Society for protecting 20th-century buildings given new statutory role in Wales
A society for protecting 20th-century architecture has been given a new statutory role in Wales.
The Twentieth Century Society – an independent group of heritage experts and volunteers – said they were “delighted” to have been appointed as a statutory consultee in Wales, after holding the same role in England since 2005.
From October 3rd 2022, all local authorities in Wales will be formally required to notify the Society of any planning applications for listed building consent and demolition.
The news, confirmed by Cadw (the Welsh heritage body) and the Welsh Government, will help C20 to preserve more of modern architectural and design heritage across the nation, they said..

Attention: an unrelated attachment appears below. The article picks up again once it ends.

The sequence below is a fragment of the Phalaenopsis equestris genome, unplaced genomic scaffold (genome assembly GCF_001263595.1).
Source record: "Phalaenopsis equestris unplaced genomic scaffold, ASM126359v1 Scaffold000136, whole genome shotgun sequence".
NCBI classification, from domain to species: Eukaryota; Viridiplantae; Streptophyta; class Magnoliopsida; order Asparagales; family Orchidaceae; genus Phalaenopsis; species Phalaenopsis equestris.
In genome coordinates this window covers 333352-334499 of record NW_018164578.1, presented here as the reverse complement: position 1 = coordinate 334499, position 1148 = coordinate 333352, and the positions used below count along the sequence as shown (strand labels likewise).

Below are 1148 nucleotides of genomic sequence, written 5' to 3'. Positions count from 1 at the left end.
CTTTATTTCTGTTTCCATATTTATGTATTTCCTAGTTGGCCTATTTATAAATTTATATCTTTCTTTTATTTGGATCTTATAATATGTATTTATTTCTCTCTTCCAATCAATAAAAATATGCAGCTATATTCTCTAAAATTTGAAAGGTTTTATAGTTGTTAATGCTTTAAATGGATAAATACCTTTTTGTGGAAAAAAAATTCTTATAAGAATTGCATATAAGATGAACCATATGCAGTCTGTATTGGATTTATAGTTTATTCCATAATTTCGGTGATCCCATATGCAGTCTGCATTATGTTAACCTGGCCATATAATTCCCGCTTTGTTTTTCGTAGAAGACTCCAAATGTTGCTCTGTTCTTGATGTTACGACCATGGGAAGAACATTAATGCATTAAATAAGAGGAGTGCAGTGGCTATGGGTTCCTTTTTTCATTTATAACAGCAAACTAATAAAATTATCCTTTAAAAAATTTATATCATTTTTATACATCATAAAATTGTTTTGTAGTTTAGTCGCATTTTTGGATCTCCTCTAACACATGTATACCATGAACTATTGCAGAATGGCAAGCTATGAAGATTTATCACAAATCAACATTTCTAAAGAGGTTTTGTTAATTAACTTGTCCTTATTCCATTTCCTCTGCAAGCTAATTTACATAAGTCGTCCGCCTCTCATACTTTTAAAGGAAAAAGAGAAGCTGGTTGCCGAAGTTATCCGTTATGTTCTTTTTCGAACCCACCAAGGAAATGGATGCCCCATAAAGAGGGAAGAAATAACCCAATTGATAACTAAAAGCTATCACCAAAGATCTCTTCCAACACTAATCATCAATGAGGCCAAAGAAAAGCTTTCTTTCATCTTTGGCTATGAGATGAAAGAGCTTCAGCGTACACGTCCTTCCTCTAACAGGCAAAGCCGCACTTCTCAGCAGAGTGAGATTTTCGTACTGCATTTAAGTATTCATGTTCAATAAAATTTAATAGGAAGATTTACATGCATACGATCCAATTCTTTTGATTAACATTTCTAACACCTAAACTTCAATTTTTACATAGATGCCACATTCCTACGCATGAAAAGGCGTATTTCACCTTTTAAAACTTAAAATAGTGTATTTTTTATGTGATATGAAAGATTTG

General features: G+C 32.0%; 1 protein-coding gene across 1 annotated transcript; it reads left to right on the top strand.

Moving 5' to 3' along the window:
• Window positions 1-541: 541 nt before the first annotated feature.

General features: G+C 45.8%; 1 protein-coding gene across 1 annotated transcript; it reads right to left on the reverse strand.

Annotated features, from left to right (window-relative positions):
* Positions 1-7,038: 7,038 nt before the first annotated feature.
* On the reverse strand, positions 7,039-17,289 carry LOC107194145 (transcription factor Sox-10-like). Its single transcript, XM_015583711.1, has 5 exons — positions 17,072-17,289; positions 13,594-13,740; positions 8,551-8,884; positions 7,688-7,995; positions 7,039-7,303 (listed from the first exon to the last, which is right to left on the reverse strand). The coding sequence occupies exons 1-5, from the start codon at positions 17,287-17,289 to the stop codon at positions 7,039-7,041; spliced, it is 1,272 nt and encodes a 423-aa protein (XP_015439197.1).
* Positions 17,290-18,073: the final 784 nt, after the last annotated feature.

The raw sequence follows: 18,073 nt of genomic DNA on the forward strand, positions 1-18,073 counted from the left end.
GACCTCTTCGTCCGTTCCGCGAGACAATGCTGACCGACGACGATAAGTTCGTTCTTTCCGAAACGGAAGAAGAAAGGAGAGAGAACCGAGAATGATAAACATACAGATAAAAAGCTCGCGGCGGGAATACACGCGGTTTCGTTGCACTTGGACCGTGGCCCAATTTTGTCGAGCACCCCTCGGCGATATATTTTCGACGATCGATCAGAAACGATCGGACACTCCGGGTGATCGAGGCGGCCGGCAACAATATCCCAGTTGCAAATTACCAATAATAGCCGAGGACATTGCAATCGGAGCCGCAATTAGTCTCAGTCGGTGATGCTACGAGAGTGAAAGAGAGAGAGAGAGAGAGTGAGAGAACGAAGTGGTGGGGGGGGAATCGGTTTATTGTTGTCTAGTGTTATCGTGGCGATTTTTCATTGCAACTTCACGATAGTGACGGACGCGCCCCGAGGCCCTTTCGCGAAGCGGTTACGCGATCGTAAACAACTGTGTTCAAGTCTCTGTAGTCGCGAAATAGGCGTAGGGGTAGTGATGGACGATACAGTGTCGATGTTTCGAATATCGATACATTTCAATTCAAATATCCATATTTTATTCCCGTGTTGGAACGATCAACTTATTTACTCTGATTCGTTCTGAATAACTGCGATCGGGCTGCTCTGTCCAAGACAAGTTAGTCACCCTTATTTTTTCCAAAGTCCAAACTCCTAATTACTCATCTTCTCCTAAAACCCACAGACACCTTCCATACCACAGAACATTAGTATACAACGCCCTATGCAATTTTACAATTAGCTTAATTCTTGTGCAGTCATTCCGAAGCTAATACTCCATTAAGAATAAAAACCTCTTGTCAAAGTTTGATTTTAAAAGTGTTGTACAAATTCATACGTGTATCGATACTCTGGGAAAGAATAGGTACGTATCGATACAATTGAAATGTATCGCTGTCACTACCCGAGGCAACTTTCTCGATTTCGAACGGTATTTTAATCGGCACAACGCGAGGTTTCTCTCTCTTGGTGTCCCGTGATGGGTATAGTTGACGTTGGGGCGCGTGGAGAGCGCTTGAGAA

In recent years, the protection and plight of modern Welsh heritage has become a subject of increasing public debate. From campaigns to save the brutalist Argoed school and Swansea Civic Centre, to listing applications for Richard Rogers’ Inmos Microprocessor Factory in Newport and the Plas Menai National Outdoor Centre.
The society had previously campaigned to stop the demolition of an Art Deco house on Marine Drive in Rhos-on-Sea (above). Conwy Council’s planning committee ultimately voted to knock it down.
C20 Cymru was formed in 2020, to support the Society on our casework and campaigns in Wales, while running events and raising awareness.
Their Chair, Susan Fielding, said: “We are delighted that the valuable role of the Twentieth Century Society in informing decision-making around the modern built and design heritage has been officially recognised in Wales. This is an important step in improving protection for C20 heritage across the nation.”
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